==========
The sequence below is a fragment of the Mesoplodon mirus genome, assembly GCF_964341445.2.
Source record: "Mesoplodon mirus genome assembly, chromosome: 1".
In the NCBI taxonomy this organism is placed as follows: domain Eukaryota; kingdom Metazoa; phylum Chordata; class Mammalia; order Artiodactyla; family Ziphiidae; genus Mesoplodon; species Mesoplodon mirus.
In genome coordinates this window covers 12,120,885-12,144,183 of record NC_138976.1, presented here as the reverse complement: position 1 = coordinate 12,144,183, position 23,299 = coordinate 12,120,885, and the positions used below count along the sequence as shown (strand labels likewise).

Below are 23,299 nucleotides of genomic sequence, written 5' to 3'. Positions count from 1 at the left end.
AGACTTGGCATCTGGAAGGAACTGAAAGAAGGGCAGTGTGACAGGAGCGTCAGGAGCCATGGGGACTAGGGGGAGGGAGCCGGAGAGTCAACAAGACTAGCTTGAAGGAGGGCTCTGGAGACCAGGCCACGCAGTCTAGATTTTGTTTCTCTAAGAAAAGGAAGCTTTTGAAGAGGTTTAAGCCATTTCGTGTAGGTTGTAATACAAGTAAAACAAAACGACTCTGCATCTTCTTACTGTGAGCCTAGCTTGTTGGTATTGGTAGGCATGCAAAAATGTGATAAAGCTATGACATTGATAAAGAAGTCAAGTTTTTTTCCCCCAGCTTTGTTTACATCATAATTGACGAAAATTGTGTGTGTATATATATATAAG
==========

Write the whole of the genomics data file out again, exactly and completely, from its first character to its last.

The sequence below is a fragment of the Mesoplodon mirus genome, assembly GCF_964341445.2.
Source record: "Mesoplodon mirus genome assembly, chromosome: 1".
In the NCBI taxonomy this organism is placed as follows: domain Eukaryota; kingdom Metazoa; phylum Chordata; class Mammalia; order Artiodactyla; family Ziphiidae; genus Mesoplodon; species Mesoplodon mirus.
In genome coordinates this window covers 12,120,885-12,144,183 of record NC_138976.1, presented here as the reverse complement: position 1 = coordinate 12,144,183, position 23,299 = coordinate 12,120,885, and the positions used below count along the sequence as shown (strand labels likewise).

Below are 23,299 nucleotides of genomic sequence, written 5' to 3'. Positions count from 1 at the left end.
AGACTTGGCATCTGGAAGGAACTGAAAGAAGGGCAGTGTGACAGGAGCGTCAGGAGCCATGGGGACTAGGGGGAGGGAGCCGGAGAGTCAACAAGACTAGCTTGAAGGAGGGCTCTGGAGACCAGGCCACGCAGTCTAGATTTTGTTTCTCTAAGAAAAGGAAGCTTTTGAAGAGGTTTAAGCCATTTCGTGTAGGTTGTAATACAAGTAAAACAAAACGACTCTGCATCTTCTTACTGTGAGCCTAGCTTGTTGGTATTGGTAGGCATGCAAAAATGTGATAAAGCTATGACATTGATAAAGAAGTCAAGTTTTTTTCCCCCAGCTTTGTTTACATCATAATTGACGAAAATTGTGTGTGTATATATATATAAG